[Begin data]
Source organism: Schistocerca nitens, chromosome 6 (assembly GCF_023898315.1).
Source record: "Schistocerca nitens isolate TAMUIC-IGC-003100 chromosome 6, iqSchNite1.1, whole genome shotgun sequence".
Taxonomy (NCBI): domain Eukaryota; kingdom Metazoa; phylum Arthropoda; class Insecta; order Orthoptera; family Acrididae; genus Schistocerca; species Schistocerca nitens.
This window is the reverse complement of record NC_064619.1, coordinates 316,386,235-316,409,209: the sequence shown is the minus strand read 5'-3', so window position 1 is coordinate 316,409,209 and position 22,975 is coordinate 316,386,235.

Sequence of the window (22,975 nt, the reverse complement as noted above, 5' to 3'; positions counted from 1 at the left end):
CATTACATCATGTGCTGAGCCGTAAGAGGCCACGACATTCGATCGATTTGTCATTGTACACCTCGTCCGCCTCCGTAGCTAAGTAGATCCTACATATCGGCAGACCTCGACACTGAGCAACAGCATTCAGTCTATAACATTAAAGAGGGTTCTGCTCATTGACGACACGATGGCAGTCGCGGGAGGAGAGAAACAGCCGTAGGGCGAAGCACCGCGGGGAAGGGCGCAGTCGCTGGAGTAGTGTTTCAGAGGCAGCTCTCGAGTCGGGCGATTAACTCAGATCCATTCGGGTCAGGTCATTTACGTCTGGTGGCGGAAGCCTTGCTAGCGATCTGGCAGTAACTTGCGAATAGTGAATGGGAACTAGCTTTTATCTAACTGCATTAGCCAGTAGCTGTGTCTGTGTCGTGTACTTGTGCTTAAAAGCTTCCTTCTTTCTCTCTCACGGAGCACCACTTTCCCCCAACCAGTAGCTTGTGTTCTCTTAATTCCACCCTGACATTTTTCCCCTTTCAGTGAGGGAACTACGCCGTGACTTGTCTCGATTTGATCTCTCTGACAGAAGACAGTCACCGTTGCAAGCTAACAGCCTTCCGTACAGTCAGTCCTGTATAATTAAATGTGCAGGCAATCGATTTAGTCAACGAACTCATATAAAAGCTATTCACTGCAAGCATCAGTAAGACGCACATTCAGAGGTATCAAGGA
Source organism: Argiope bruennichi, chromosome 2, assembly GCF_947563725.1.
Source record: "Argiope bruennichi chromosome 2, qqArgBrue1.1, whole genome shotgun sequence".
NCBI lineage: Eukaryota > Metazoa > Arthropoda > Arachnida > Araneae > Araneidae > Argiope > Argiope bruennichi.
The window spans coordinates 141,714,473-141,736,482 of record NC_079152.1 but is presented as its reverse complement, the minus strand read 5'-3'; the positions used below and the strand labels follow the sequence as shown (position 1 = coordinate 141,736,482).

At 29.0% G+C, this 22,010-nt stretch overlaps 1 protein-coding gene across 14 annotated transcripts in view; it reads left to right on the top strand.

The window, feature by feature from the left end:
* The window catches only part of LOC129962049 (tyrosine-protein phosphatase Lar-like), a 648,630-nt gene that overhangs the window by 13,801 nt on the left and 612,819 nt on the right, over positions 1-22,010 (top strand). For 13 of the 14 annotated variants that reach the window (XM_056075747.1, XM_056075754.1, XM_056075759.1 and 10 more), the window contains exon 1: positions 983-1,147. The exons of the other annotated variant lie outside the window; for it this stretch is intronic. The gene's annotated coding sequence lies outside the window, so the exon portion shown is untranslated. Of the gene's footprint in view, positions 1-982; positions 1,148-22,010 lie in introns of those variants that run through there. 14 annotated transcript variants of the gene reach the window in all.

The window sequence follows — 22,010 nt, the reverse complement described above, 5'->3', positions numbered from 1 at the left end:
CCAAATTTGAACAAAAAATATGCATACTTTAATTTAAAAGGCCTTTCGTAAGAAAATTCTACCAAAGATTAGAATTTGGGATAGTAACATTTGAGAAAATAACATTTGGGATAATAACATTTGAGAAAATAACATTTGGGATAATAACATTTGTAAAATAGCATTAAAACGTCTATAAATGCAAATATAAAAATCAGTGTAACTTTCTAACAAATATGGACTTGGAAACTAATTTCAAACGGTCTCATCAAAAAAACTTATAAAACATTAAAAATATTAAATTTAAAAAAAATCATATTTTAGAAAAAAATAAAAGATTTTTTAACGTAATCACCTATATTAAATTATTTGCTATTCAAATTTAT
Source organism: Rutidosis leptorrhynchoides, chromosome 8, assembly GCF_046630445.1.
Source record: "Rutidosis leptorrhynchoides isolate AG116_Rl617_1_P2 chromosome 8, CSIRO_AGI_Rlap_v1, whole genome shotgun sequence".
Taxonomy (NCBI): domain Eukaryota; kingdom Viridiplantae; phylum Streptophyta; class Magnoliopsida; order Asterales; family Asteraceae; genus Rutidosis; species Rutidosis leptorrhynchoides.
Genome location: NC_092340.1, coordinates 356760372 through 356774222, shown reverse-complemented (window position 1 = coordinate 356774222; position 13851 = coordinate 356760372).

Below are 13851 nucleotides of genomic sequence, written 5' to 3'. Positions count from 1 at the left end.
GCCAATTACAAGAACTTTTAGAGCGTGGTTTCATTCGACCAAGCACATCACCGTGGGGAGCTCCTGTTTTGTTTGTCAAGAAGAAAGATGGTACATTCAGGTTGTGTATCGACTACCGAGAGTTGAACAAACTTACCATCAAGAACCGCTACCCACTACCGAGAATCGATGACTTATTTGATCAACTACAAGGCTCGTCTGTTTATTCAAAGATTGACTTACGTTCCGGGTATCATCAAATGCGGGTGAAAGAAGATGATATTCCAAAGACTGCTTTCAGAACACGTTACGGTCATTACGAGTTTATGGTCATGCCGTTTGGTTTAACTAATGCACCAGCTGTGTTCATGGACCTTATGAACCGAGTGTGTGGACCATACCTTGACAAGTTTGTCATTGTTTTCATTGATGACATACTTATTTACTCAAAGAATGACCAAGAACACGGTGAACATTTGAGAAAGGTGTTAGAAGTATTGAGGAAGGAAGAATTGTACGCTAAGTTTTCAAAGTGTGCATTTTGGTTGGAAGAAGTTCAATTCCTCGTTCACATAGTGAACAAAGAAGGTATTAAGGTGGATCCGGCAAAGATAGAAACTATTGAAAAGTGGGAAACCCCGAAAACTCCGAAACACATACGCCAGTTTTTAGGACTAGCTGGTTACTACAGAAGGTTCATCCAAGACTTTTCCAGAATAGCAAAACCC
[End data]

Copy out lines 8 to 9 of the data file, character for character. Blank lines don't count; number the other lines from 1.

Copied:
Source record: "Argiope bruennichi chromosome 2, qqArgBrue1.1, whole genome shotgun sequence".
NCBI lineage: Eukaryota > Metazoa > Arthropoda > Arachnida > Araneae > Araneidae > Argiope > Argiope bruennichi.